Small car sales in India have been falling sharply. This year has seen the weakest monsoon in the last five years, resulting in diminishing rural income, which is driving the lack of demand seen in entry-level cars. In the three months up to September, sales of entry-level cars fell 75% to 35,000 units, data released by Society of Indian Automobile Manufacturers shows. Not just drying up of small-car demand, but rising stock of unsold inventories at the dealership level are challenges that the auto sector is currently facing.
Elaborating on the trend, Manish Raj Singhania, president of the Federation of Automobile Dealers Associations (FADA), said that sales of sedans, entry-level and hatchback cars are down. He also highlighted that while demand was down as far as small cars are concerned, the sport utility vehicle (SUV) penetration in overall personal vehicle (PV) sales was close to 50 and 60% in October.
“So that's a huge increase. While this segment (SUVs) is fantastically growing in terms of percentage, as well as numbers, we can definitely see the entry level going down,” Singhania told The Core.
Singhania said that SUVs growing at the cost of entry-level cars isn’t an encouraging trend, as it denotes that the customers at the bottom of the pyramid are now unable to afford a vehicle.
Unsold Inventory Problem
Auto industry is also dealing with the problem of unsold inventories. In March this year, inventory of unsold cars with dealers reached a four-year high. As the festive season kicked in in October, automakers pushed more inventory in anticipation of a good festive season. But there is a mismatch in what consumers are demanding and what automakers are manufacturing, resulting in increased inventory problems. While manufacturers are aware of the increase in demand seen in the SUV segment and have seen this coming for close to two years now, they have not been able to recalibrate, as original equipment manufacturers (OEMs) are driven by numbers. Singhania said that these are listed companies and need to report a certain number that drives both their balance sheets and stock prices.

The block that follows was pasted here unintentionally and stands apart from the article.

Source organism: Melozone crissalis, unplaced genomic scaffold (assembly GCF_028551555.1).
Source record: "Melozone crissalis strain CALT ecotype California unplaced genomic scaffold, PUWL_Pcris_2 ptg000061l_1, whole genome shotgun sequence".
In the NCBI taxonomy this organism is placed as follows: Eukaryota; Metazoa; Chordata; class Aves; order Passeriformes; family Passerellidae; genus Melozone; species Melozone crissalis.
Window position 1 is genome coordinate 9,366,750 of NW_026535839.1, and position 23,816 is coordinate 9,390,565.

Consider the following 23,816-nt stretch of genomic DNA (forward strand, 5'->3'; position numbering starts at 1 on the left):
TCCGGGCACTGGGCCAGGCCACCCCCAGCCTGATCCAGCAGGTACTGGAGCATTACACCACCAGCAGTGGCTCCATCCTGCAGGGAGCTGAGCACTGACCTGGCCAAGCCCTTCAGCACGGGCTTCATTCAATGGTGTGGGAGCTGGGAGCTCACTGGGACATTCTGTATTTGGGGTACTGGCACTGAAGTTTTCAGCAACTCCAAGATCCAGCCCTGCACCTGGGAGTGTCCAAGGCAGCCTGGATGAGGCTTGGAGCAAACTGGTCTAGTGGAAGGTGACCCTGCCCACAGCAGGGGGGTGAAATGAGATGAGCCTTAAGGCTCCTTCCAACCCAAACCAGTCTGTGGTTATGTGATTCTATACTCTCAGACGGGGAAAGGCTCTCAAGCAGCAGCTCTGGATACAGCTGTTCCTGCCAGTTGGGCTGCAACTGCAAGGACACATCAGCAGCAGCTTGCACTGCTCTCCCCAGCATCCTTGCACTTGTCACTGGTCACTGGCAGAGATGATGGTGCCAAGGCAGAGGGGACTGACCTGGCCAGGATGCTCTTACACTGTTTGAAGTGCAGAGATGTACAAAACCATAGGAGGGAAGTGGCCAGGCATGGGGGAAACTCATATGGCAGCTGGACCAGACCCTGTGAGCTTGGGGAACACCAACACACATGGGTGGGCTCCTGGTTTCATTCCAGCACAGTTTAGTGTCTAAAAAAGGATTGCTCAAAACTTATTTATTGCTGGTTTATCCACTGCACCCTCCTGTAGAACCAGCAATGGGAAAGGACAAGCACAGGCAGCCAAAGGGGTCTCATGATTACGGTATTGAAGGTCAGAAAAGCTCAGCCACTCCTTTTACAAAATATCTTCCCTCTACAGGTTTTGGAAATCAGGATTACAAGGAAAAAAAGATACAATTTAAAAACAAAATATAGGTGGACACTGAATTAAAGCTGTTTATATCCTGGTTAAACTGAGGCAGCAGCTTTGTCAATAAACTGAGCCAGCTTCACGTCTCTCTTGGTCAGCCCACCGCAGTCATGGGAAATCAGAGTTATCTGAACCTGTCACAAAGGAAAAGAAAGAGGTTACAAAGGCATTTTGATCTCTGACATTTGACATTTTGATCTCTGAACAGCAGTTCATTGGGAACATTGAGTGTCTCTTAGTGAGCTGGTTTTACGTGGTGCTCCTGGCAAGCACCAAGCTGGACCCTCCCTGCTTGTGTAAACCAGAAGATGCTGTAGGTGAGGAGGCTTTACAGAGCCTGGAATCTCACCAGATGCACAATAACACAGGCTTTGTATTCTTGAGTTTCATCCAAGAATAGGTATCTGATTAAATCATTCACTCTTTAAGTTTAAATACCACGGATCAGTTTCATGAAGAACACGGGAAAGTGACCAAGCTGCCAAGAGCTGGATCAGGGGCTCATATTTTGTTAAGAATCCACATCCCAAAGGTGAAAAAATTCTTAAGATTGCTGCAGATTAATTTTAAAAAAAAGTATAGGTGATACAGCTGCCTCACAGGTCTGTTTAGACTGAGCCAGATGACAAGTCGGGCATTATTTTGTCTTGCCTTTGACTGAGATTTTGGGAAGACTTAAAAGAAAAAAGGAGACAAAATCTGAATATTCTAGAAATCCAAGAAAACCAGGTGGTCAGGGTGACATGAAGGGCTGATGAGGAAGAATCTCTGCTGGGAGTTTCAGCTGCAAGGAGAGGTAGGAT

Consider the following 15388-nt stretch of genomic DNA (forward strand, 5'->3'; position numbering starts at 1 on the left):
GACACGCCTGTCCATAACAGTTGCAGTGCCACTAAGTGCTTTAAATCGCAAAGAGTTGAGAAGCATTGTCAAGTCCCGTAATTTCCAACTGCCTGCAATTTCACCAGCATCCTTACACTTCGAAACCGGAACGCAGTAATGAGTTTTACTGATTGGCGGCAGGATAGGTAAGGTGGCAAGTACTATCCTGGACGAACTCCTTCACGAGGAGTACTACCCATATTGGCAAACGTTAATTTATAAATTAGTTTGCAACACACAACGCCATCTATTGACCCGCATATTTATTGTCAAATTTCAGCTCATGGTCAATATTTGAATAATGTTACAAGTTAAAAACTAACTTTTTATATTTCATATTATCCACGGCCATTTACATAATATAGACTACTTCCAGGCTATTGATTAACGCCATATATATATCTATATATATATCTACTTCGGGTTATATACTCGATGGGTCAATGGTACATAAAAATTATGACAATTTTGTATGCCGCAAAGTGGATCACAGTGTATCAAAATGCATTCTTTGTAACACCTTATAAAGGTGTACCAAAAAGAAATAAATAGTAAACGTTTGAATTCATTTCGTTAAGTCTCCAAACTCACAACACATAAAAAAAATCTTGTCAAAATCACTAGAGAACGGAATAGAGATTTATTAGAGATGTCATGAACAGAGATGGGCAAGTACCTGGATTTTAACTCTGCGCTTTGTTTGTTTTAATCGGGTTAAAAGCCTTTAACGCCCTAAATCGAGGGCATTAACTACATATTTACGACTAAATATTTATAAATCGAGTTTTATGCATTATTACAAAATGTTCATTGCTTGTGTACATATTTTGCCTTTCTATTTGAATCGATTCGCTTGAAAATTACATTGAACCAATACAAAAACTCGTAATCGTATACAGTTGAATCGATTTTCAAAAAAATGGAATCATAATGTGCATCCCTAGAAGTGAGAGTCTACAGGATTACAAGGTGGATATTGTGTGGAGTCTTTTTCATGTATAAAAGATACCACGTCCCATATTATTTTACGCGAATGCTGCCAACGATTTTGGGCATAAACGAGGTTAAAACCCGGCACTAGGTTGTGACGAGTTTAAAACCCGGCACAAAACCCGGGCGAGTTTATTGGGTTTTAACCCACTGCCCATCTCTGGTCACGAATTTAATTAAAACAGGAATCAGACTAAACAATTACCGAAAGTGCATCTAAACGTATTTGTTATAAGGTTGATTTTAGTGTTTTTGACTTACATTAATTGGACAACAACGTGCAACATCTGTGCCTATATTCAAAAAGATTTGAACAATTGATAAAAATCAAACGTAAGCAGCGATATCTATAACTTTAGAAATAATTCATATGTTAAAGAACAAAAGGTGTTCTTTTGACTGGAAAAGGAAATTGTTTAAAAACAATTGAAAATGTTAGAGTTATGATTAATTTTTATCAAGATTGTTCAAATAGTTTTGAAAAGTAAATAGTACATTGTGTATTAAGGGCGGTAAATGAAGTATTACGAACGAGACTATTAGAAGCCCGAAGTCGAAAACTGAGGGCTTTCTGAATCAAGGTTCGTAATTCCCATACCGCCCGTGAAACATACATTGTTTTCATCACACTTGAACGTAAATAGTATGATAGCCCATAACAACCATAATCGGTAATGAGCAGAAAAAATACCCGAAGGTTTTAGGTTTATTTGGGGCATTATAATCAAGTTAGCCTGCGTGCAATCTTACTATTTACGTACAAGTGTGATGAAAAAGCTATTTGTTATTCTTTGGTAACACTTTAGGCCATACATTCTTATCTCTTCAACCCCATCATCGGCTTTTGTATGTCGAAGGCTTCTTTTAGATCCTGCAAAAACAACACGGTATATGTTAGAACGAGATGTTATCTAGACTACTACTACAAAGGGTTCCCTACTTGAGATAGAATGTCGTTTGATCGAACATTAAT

‘(Say) they get a certain amount of semiconductor. A higher variant with more features will require a lot more semiconductor than a lower variant. So, rather than manufacturing one higher variant vehicle, which is already in booking at the dealership, they tend to manufacture two units or two-and-a-half units of the same model but in a lower variant. But the quantity goes up and accordingly the number goes up because all these companies are very number driven,” he said. According to Singhania, car companies need to address the actual consumer demand and manufacture vehicles that would see actual sales rather than just stocking high inventories at the dealership.
PV inventory levels soared to an all-time high of 63-66 days with dealerships raising red flags over capacity concerns. FADA urged car manufacturers to not only moderate vehicle dispatches but also introduce more aggressive and attractive schemes promptly. Singhania attributes the high inventory levels partly to festive demand as well. “In anticipation of a good festival dealers had definitely accumulated stocks. Last year, dealers could not not address the demand and there was a huge gap between supply and demand. So this time dealers were kind of more prepared to address consumer requirements,” he said.
More Manufacturing of What Consumers Want
Last year, the auto sector in India faced supply chain bottlenecks. The demand-supply mismatch was primarily due to the global shortage of semiconductors. Consumers complained of long waiting periods. Despite high demand, last year dealers were struggling on the supply side due to the shortage. To avoid a rerun of last year’s situation, dealers this year have ordered more vehicles from OEMs so that they are better prepared to address every type of consumer requirement.